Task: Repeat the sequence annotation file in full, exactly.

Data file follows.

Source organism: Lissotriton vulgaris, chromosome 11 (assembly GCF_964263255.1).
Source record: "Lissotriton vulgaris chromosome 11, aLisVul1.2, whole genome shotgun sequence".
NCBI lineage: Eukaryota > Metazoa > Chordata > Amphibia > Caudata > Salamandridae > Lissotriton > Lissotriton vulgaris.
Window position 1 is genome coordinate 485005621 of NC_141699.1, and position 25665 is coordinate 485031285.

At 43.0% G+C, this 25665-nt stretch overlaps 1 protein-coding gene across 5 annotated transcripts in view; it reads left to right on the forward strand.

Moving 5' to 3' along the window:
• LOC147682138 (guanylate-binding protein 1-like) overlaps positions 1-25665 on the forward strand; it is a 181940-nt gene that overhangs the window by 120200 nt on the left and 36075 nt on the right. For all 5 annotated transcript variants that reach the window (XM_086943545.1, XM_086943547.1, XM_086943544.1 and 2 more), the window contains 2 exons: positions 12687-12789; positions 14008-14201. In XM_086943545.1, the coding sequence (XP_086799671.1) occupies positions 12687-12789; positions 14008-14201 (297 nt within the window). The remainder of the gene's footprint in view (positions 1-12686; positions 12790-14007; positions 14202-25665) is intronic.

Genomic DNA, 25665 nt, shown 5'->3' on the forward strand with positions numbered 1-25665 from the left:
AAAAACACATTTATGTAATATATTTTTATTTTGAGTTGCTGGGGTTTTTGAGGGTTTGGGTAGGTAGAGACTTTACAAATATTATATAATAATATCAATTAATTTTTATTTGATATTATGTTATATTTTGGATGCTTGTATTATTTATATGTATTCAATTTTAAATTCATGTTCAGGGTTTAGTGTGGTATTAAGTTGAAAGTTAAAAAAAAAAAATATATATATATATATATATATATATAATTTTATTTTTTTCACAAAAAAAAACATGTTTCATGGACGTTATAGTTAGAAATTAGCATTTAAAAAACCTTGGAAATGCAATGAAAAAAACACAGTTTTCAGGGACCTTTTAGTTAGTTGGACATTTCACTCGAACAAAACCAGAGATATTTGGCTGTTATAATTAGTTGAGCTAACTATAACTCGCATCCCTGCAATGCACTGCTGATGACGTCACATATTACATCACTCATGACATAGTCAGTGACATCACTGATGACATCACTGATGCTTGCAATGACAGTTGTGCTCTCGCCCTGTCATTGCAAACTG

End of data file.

Source organism: Lissotriton vulgaris, chromosome 11 (assembly GCF_964263255.1).
Source record: "Lissotriton vulgaris chromosome 11, aLisVul1.2, whole genome shotgun sequence".
NCBI lineage: Eukaryota > Metazoa > Chordata > Amphibia > Caudata > Salamandridae > Lissotriton > Lissotriton vulgaris.
Window position 1 is genome coordinate 485005621 of NC_141699.1, and position 25665 is coordinate 485031285.

At 43.0% G+C, this 25665-nt stretch overlaps 1 protein-coding gene across 5 annotated transcripts in view; it reads left to right on the forward strand.

Moving 5' to 3' along the window:
• LOC147682138 (guanylate-binding protein 1-like) overlaps positions 1-25665 on the forward strand; it is a 181940-nt gene that overhangs the window by 120200 nt on the left and 36075 nt on the right. For all 5 annotated transcript variants that reach the window (XM_086943545.1, XM_086943547.1, XM_086943544.1 and 2 more), the window contains 2 exons: positions 12687-12789; positions 14008-14201. In XM_086943545.1, the coding sequence (XP_086799671.1) occupies positions 12687-12789; positions 14008-14201 (297 nt within the window). The remainder of the gene's footprint in view (positions 1-12686; positions 12790-14007; positions 14202-25665) is intronic.

Genomic DNA, 25665 nt, shown 5'->3' on the forward strand with positions numbered 1-25665 from the left:
AAAAACACATTTATGTAATATATTTTTATTTTGAGTTGCTGGGGTTTTTGAGGGTTTGGGTAGGTAGAGACTTTACAAATATTATATAATAATATCAATTAATTTTTATTTGATATTATGTTATATTTTGGATGCTTGTATTATTTATATGTATTCAATTTTAAATTCATGTTCAGGGTTTAGTGTGGTATTAAGTTGAAAGTTAAAAAAAAAAAATATATATATATATATATATATATATAATTTTATTTTTTTCACAAAAAAAAACATGTTTCATGGACGTTATAGTTAGAAATTAGCATTTAAAAAACCTTGGAAATGCAATGAAAAAAACACAGTTTTCAGGGACCTTTTAGTTAGTTGGACATTTCACTCGAACAAAACCAGAGATATTTGGCTGTTATAATTAGTTGAGCTAACTATAACTCGCATCCCTGCAATGCACTGCTGATGACGTCACATATTACATCACTCATGACATAGTCAGTGACATCACTGATGACATCACTGATGCTTGCAATGACAGTTGTGCTCTCGCCCTGTCATTGCAAACTG